In 2020, 31.6 million U.S. persons of all ages (9.7 percent) were uninsured, which was slightly, but not significantly, lower than in 2019, according to early estimates released by the U.S. Centers for Disease Control and Prevention National Center for Health Statistics.
Robin A. Cohen, Ph.D., from the National Center for Health Statistics in Hyattsville, Maryland, and colleagues present estimates of health insurance coverage for the civilian noninstitutionalized U.S. population using data from the 2020 National Health Interview Survey.
The researchers found that 31.6 million persons of all ages (9.7 percent) were uninsured at the time of interview in 2020. This number was lower than — but did not differ significantly from — the proportion in 2019 (33.2 million persons; 10.3 percent uninsured). Overall, 13.9 percent of adults aged 18 to 64 years were uninsured at the time of interview in 2020; 20.5 and 67.5 percent had public coverage and private health insurance coverage, respectively. Among children aged 0 to 17 years, 5.1, 42.2, and 54.9 percent were uninsured, had public coverage, and had private health insurance coverage, respectively. Among adults aged 18 to 64 years, uninsurance was more likely among Hispanic adults than non-Hispanic Black, non-Hispanic White, and non-Hispanic Asian adults (29.3 percent versus 14.6, 9.2, and 8.8 percent, respectively).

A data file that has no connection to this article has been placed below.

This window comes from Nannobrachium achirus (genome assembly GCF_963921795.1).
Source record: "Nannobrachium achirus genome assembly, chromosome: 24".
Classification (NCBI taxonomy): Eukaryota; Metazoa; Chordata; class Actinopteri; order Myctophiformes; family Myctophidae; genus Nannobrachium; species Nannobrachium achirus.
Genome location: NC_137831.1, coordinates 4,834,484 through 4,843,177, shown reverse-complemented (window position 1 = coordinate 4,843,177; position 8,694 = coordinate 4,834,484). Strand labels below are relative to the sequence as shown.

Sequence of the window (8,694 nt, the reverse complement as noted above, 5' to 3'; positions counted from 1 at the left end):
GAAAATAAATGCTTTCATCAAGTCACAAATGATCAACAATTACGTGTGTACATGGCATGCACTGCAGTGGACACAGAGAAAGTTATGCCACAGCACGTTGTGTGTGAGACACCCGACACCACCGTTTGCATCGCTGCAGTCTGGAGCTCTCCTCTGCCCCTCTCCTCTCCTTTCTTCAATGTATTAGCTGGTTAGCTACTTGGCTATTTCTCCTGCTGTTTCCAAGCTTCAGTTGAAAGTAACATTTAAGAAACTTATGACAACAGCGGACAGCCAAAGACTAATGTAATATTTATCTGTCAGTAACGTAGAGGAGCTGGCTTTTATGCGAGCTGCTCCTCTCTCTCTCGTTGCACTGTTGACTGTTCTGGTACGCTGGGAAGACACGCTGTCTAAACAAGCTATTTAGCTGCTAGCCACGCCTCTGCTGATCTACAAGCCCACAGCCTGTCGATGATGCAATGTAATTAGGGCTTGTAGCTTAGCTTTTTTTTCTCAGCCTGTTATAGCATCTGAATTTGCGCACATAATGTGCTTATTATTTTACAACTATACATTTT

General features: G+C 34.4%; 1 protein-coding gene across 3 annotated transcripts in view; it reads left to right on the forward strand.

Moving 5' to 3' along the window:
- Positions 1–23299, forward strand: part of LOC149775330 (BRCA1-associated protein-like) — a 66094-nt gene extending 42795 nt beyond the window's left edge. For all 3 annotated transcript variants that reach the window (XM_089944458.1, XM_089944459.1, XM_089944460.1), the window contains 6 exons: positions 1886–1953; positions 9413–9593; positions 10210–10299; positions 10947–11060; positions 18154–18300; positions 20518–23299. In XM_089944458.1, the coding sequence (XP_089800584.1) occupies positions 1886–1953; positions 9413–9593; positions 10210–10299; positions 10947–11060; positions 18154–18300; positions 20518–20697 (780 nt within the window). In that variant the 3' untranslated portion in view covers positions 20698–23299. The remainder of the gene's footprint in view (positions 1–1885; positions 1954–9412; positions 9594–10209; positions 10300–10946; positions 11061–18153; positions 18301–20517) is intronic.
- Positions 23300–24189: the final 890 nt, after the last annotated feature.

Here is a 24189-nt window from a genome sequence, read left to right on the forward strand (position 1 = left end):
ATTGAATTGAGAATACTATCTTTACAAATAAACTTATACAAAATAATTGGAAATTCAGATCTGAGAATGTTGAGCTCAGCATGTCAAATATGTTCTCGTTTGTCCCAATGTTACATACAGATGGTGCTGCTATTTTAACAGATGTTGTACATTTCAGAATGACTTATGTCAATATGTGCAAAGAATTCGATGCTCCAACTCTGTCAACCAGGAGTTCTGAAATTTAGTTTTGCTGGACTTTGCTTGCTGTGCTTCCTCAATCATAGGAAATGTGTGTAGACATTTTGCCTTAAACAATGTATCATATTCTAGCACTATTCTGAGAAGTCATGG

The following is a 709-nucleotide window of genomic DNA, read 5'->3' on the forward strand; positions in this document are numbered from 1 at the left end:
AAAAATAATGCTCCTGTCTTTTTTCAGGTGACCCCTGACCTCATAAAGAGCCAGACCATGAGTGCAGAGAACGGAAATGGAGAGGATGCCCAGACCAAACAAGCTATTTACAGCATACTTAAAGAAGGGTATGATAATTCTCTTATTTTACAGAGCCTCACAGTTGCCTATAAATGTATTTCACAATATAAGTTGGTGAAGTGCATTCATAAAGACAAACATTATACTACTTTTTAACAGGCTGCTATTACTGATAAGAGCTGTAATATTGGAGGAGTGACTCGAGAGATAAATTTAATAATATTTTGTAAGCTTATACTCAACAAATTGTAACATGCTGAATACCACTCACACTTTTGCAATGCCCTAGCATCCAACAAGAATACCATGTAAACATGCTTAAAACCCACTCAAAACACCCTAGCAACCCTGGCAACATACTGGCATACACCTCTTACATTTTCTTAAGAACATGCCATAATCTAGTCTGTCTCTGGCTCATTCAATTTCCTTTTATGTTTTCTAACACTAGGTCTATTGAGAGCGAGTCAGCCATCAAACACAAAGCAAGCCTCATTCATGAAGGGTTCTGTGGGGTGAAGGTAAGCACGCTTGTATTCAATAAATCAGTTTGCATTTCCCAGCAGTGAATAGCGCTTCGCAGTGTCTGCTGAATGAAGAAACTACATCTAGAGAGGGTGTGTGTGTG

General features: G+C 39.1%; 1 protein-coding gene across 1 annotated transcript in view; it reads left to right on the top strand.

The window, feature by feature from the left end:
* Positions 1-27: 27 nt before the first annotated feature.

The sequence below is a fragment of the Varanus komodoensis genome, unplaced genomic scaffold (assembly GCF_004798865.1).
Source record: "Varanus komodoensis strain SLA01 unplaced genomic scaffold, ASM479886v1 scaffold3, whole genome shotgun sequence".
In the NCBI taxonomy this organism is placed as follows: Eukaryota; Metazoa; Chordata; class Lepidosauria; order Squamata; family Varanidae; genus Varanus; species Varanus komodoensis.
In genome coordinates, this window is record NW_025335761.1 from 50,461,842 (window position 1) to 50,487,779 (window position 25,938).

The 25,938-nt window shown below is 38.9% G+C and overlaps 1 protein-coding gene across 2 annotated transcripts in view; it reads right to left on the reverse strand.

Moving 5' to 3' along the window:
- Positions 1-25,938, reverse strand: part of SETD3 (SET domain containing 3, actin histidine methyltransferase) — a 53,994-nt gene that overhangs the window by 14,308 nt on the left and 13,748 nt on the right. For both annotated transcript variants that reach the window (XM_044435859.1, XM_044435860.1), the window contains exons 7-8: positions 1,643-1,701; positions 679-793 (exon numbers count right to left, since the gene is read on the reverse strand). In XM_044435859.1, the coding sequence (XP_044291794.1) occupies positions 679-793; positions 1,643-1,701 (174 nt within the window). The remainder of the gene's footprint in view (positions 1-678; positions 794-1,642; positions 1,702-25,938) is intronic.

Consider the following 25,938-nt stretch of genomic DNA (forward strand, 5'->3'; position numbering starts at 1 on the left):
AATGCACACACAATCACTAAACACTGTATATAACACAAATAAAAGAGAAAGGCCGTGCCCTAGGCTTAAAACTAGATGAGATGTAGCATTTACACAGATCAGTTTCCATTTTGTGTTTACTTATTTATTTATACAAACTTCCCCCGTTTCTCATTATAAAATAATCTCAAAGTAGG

Overall, 8.6 million adults aged 18 to 64 years (4.4 percent) were covered by private health insurance plans obtained through the Health Insurance Marketplace or state-based exchanges.
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